When driving on one of New Mexico’s many highways, it’s likely you’ll encounter a commercial truck during your travels. While these trucks (also commonly referred to as 18-wheelers, semi-trucks, or big-rigs) are integral for shipping supplies and other goods, they can be dangerous when not operated correctly. Through their enormous size and speed, commercial tractor-trailer trucks have the immediate potential of causing great and severe injuries, including death.
Our team at Martinez, Hart, Thompson & Sanchez, P.C. is ready to help you prosecute the negligence of a truck driver or the truck driver’s employer. We believe that truckers must take their duties seriously, to preserve their own safety as well as the safety of people driving alongside them.
Accidents caused by semi-truck drivers are different from cases caused by drivers operating personal automobiles. First and foremost, because of the great harm that can result from the enormous size and speed of the semi-truck, the semi-truck driver must equal owes a great duty of care to all other drivers and passengers who may be hurt by the semi-truck. There exist professional standards and federal regulations that govern semi-truck drivers to ensure they drive safely.
In addition to the heightened degree of care truck drivers must follow, semi-truck accidents are different because most 18-wheelers maintain “black boxes” that measure many important details, such as GPS coordinates, speed, every time the driver stopped to rest, and messages the driver sent to dispatch while driving. This information can help assist in determining who the truck accident occurred. There are intricate regulations covering the use and maintenance of commercial trucks, including limiting driving time and ensuring the driver has sufficient rest before getting behind the wheel. Preservation of the “black box” information is critical and our team is ready to help you ensure this evidence is protected for your case.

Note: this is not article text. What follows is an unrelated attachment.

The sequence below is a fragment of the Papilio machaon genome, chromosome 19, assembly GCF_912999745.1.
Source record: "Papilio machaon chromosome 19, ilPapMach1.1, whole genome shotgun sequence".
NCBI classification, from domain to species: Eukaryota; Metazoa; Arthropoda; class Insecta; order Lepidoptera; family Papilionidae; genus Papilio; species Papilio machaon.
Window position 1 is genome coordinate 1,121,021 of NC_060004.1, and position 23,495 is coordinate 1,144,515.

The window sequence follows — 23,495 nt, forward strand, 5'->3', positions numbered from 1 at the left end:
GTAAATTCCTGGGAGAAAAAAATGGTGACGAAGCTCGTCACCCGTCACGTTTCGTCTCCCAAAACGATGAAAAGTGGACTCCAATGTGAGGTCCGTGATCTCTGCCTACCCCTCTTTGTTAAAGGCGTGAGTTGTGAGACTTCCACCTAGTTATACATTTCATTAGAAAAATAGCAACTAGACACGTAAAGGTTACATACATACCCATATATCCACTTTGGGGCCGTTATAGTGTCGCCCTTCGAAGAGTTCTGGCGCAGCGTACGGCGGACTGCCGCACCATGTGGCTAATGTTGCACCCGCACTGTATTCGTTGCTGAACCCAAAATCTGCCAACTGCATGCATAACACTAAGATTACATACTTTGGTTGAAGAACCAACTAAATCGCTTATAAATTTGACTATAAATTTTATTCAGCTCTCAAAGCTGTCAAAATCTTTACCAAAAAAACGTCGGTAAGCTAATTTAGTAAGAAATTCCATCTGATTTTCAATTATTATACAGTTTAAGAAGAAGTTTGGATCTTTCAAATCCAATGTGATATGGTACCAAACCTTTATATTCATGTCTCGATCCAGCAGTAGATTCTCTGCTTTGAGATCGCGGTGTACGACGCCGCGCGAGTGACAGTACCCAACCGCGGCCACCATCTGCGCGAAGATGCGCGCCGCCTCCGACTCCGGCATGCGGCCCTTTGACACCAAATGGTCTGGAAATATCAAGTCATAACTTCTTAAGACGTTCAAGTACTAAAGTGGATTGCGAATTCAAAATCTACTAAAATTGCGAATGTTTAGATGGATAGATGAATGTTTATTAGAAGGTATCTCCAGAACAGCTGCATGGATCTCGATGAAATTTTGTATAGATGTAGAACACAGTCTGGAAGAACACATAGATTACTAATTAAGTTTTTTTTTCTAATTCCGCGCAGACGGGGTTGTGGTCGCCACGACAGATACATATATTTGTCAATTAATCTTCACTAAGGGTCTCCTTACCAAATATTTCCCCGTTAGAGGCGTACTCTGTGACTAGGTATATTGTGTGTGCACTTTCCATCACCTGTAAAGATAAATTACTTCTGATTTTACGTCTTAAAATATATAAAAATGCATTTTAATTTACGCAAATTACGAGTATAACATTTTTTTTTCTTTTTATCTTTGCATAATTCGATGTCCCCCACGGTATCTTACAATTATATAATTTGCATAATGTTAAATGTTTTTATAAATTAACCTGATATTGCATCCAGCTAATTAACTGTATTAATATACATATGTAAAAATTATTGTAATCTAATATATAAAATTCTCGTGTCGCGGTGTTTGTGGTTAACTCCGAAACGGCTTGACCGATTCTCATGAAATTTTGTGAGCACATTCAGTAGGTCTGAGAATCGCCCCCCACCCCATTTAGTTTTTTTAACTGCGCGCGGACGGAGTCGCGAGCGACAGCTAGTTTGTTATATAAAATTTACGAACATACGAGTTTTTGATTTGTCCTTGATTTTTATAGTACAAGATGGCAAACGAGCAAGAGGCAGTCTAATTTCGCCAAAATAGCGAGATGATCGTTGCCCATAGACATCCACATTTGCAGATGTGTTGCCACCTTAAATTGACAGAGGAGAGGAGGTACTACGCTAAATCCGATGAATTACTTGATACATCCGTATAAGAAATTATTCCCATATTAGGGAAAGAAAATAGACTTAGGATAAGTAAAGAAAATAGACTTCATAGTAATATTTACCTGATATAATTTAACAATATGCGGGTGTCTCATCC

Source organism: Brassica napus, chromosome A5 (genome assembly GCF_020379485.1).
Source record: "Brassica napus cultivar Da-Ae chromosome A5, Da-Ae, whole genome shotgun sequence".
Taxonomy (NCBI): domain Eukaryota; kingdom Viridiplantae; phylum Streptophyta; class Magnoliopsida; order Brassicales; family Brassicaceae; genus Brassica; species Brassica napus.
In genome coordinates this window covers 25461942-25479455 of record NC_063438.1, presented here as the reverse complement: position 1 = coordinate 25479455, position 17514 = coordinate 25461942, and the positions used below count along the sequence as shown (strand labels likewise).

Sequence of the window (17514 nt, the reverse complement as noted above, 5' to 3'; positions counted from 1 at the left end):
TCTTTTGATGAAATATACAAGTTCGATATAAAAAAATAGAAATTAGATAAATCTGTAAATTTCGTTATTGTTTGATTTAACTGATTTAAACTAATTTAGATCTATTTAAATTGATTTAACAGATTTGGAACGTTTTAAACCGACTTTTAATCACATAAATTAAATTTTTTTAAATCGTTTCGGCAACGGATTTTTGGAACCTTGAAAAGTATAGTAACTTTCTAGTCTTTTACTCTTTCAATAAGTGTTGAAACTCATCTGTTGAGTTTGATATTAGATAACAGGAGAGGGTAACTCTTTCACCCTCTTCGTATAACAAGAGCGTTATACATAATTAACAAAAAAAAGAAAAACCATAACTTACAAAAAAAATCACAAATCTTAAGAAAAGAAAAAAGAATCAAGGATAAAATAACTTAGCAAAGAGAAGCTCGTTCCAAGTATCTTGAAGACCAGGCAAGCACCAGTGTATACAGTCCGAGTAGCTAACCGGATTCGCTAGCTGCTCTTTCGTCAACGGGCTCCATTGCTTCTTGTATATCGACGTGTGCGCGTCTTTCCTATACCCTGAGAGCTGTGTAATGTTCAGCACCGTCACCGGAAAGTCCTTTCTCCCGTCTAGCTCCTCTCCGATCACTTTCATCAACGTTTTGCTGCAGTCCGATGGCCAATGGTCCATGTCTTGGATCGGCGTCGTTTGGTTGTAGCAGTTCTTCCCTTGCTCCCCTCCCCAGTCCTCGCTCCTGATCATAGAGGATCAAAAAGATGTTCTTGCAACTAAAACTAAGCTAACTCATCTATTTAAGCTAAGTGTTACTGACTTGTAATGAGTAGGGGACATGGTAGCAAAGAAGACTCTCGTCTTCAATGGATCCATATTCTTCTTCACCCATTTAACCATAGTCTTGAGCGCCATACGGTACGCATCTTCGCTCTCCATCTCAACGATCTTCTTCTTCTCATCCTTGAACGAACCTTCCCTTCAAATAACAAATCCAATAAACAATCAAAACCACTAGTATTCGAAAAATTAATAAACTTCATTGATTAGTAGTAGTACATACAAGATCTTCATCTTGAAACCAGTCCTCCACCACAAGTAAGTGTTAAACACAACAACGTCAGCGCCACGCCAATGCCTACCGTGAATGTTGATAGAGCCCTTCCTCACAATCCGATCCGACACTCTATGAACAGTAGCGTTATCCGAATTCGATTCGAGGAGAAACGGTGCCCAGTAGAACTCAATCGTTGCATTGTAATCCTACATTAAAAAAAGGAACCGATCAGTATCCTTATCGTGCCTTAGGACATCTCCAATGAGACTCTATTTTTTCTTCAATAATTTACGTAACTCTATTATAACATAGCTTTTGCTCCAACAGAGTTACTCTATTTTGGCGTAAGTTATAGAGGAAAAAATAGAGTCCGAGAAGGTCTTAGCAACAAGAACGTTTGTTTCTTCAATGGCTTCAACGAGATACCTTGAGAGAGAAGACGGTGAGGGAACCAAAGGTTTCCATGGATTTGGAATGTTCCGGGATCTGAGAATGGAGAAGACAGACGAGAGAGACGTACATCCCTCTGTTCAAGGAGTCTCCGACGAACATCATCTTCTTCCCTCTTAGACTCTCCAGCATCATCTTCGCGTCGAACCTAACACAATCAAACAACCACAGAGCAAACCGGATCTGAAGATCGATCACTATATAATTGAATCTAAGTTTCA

In semi-truck accidents, the truck driver’s employer is responsible for paying any damages caused by the truck driver’s negligence. The trucking company may also be separately and directly responsible to you if they knew they had an unsafe driver on their fleet. The trucking company may be directly responsible for its own negligence in hiring, training, retaining, and failing to properly supervise an employee they knew or should have known was an unsafe truck driver. This may be the case if the company failed to properly screen or train the driver. If the truck malfunctioned, then the trucking company may also be directly responsible for paying any damages caused by the company’s failure to properly maintain the 18-wheeler.